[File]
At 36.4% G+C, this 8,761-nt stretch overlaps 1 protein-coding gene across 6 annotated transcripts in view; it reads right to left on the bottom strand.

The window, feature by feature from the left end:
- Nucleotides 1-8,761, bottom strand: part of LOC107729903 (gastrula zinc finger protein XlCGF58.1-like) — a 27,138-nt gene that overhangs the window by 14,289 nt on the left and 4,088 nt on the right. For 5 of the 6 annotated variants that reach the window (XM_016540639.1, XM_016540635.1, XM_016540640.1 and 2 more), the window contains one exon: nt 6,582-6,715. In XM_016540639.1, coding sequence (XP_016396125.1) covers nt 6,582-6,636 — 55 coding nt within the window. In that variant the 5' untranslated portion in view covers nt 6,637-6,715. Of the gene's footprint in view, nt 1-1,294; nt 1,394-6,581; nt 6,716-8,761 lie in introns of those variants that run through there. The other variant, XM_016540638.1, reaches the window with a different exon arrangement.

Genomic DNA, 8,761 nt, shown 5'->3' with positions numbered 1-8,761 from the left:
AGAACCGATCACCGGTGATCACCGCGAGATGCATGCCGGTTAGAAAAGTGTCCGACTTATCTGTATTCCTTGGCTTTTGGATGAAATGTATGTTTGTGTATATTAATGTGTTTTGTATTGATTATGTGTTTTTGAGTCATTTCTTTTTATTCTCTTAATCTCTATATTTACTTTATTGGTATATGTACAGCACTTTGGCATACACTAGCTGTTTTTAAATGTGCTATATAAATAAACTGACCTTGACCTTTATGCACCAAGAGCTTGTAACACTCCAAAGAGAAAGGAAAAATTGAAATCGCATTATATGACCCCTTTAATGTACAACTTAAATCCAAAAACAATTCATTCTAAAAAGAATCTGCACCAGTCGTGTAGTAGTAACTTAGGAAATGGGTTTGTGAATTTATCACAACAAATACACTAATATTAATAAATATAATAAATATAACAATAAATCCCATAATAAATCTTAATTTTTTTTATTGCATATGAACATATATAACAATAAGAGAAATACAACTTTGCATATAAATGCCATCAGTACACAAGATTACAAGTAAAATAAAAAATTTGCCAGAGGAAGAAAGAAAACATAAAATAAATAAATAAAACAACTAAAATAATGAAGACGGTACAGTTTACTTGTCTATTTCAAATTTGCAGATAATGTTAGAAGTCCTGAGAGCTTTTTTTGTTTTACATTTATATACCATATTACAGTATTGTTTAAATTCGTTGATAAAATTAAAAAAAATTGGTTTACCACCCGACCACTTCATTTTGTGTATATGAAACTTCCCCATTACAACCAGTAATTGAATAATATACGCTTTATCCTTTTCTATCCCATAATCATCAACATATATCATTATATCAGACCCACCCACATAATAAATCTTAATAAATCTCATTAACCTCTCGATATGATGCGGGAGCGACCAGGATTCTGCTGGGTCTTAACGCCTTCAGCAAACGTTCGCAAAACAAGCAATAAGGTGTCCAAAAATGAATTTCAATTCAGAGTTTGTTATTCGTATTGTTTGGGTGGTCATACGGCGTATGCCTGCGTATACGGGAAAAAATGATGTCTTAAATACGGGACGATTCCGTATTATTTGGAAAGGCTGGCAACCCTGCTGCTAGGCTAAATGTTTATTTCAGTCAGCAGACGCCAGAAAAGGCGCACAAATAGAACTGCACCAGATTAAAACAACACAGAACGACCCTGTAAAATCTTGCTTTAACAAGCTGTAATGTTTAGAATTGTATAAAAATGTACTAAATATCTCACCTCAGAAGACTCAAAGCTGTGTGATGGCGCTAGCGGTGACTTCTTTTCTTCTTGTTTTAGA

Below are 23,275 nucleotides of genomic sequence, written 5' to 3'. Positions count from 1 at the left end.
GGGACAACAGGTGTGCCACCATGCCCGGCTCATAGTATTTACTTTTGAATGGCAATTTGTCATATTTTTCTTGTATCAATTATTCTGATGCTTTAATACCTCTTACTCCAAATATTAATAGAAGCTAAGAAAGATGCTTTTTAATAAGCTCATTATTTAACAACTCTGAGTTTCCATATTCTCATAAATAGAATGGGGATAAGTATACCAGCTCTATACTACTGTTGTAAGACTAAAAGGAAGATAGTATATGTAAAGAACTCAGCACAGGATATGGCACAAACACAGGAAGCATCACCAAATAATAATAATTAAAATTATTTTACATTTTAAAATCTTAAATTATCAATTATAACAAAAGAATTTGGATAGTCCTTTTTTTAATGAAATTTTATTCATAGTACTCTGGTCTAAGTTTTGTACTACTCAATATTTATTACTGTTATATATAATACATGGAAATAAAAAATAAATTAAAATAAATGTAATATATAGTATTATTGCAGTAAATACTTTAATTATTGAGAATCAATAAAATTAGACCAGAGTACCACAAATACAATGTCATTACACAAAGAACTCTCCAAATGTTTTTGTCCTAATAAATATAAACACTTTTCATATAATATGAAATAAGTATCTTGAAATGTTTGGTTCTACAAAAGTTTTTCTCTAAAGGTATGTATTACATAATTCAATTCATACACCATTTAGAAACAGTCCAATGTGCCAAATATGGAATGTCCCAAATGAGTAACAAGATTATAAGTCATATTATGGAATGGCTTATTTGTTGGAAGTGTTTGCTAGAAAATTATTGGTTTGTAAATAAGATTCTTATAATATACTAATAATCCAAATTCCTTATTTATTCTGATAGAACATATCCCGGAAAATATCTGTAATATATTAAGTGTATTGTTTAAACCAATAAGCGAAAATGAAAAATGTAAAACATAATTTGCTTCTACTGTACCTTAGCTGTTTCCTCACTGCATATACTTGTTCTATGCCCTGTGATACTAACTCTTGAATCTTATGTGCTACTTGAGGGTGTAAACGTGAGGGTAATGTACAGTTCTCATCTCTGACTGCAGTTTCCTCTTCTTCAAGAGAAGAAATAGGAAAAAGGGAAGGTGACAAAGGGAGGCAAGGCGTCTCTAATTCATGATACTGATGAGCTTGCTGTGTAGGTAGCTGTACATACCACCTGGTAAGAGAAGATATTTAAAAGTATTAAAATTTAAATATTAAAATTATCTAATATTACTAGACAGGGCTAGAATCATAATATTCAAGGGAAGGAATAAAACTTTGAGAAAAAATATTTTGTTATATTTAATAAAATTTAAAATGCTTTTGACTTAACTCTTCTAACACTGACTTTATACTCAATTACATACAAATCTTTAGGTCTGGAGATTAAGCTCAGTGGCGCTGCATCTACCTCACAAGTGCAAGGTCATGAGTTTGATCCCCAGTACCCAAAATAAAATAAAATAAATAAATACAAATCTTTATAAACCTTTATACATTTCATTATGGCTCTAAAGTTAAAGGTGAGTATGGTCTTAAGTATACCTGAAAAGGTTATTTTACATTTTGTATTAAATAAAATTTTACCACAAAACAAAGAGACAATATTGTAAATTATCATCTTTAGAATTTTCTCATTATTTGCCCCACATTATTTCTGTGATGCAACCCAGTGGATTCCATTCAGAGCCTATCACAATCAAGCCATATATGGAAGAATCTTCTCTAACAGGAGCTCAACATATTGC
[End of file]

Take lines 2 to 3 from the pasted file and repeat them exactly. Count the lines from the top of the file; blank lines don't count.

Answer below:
The window, feature by feature from the left end:
- Nucleotides 1-8,761, bottom strand: part of LOC107729903 (gastrula zinc finger protein XlCGF58.1-like) — a 27,138-nt gene that overhangs the window by 14,289 nt on the left and 4,088 nt on the right. For 5 of the 6 annotated variants that reach the window (XM_016540639.1, XM_016540635.1, XM_016540640.1 and 2 more), the window contains one exon: nt 6,582-6,715. In XM_016540639.1, coding sequence (XP_016396125.1) covers nt 6,582-6,636 — 55 coding nt within the window. In that variant the 5' untranslated portion in view covers nt 6,637-6,715. Of the gene's footprint in view, nt 1-1,294; nt 1,394-6,581; nt 6,716-8,761 lie in introns of those variants that run through there. The other variant, XM_016540638.1, reaches the window with a different exon arrangement.